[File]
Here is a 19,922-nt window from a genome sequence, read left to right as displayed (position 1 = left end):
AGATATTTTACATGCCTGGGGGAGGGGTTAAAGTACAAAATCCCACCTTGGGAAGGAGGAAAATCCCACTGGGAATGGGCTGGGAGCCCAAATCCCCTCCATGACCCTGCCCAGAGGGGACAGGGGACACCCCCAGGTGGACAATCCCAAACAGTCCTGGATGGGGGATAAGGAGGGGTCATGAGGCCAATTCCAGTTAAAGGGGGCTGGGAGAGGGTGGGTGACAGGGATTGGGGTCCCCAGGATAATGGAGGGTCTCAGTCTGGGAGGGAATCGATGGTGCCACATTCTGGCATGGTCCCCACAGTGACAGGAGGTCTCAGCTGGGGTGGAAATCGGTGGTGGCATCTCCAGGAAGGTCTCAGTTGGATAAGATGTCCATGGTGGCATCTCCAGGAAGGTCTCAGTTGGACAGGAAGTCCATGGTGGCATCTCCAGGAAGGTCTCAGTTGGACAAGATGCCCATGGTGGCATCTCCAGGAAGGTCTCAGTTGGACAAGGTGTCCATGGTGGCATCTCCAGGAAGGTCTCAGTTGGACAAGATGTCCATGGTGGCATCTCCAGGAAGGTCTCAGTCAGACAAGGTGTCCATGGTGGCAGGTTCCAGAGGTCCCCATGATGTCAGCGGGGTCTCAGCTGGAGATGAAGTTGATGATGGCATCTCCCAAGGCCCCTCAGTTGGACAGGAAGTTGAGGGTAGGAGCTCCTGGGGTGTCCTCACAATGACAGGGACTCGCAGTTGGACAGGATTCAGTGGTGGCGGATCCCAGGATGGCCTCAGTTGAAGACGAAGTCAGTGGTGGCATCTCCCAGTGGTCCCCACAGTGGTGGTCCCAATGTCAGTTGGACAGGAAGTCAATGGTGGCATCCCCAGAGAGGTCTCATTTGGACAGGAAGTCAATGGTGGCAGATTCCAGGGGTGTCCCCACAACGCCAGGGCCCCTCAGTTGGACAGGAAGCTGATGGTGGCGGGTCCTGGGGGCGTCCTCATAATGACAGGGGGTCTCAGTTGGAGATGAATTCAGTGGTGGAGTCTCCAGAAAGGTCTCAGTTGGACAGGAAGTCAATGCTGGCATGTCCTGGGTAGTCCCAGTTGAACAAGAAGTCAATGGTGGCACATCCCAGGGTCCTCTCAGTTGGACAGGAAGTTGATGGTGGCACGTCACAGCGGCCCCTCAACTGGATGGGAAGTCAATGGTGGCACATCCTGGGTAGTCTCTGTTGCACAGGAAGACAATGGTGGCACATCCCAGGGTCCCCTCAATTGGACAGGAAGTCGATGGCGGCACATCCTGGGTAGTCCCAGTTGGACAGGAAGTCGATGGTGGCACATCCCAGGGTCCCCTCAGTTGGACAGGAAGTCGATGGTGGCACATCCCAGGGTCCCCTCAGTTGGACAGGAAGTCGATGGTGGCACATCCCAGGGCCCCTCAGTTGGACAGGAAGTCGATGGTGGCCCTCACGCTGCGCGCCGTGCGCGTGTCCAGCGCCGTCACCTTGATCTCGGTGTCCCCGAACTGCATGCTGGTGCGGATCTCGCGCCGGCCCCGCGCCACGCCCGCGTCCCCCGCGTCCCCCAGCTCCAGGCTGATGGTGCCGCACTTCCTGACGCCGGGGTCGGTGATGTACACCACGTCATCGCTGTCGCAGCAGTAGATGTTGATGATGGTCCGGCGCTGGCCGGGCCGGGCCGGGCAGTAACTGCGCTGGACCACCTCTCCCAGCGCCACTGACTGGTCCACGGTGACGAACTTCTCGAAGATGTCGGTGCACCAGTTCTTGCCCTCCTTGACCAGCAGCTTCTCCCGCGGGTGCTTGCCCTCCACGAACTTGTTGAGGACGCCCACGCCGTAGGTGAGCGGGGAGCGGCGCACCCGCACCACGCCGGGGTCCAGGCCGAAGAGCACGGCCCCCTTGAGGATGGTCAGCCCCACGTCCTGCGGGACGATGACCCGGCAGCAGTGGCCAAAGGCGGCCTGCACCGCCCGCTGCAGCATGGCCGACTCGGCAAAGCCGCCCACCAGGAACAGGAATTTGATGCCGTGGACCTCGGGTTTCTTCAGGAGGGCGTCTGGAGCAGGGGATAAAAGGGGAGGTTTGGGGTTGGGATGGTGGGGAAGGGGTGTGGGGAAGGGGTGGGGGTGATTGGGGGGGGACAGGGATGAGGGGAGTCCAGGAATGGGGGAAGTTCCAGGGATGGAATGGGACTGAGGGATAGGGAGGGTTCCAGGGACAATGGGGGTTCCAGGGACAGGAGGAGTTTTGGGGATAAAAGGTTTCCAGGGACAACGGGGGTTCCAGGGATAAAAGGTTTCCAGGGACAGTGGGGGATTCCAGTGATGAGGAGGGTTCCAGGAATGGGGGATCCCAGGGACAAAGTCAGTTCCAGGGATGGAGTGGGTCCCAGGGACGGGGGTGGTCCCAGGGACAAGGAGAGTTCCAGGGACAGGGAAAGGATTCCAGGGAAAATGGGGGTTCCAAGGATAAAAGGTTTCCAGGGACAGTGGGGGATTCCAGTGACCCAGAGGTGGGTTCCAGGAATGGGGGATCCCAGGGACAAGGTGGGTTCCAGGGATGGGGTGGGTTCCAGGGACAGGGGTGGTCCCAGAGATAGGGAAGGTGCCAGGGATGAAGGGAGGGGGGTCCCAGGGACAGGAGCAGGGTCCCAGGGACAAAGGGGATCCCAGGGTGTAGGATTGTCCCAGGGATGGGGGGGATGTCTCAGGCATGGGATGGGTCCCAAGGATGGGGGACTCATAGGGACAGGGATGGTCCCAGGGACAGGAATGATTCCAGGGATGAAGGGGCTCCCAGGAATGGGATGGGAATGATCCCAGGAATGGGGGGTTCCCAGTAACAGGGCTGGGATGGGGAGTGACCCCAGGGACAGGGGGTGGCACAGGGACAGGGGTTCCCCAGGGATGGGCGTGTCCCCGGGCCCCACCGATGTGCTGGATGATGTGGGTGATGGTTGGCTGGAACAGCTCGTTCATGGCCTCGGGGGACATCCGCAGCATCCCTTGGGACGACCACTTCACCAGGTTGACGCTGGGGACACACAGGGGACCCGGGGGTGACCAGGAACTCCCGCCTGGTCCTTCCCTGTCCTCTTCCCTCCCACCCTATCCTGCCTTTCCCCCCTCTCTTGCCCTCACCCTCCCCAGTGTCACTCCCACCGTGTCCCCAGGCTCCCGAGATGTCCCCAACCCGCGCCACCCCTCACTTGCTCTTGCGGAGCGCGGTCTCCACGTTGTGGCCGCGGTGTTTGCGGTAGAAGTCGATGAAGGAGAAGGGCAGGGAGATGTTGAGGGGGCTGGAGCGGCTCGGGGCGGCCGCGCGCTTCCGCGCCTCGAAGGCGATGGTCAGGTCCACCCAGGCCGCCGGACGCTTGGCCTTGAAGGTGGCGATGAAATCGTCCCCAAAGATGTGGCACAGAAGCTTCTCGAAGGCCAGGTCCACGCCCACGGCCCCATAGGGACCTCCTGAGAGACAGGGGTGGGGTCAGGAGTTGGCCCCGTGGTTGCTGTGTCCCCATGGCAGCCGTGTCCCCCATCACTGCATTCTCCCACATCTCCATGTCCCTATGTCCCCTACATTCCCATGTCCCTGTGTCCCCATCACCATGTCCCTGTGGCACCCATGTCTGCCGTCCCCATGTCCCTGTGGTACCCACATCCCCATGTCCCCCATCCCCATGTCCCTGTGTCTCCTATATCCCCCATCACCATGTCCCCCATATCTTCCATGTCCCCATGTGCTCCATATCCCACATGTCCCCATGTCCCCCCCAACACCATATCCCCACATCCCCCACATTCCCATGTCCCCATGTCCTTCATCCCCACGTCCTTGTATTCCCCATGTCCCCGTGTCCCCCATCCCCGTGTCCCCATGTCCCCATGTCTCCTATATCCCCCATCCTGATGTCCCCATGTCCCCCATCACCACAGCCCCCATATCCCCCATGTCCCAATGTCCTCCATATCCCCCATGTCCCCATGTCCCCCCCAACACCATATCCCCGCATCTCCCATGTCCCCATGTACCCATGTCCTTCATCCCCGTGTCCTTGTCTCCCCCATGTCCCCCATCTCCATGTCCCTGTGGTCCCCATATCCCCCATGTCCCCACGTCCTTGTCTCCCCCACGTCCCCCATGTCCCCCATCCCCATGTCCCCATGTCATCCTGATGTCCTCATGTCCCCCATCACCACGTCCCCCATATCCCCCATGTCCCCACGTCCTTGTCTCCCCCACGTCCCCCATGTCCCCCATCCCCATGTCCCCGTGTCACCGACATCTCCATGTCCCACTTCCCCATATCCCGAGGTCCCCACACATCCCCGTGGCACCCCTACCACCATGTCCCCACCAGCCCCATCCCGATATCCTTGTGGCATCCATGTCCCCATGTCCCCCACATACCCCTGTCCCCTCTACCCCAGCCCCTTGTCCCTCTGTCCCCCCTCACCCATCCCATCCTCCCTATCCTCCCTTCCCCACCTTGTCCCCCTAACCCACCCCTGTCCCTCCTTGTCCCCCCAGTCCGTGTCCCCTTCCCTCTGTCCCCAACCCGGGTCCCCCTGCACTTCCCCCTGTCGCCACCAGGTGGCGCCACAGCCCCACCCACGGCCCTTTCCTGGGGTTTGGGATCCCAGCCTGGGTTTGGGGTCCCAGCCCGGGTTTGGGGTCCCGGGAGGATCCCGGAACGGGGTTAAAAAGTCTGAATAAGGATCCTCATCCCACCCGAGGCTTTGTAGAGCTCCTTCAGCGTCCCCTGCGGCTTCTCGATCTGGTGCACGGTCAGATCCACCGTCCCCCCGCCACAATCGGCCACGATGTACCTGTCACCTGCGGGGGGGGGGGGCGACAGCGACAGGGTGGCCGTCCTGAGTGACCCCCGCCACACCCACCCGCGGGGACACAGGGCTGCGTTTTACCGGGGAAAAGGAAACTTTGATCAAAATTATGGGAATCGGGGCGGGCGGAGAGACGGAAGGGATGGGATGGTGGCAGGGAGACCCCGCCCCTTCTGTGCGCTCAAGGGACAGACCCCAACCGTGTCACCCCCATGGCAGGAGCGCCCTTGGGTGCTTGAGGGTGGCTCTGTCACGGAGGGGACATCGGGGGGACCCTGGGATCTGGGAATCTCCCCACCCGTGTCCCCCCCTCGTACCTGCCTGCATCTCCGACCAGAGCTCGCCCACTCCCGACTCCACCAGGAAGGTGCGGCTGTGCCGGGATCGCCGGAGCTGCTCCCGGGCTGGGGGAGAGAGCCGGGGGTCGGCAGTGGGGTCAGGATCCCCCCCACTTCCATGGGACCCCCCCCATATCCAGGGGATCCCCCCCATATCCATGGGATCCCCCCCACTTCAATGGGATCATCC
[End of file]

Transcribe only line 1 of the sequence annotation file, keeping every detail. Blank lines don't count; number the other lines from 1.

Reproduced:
Here is a 19,922-nt window from a genome sequence, read left to right as displayed (position 1 = left end):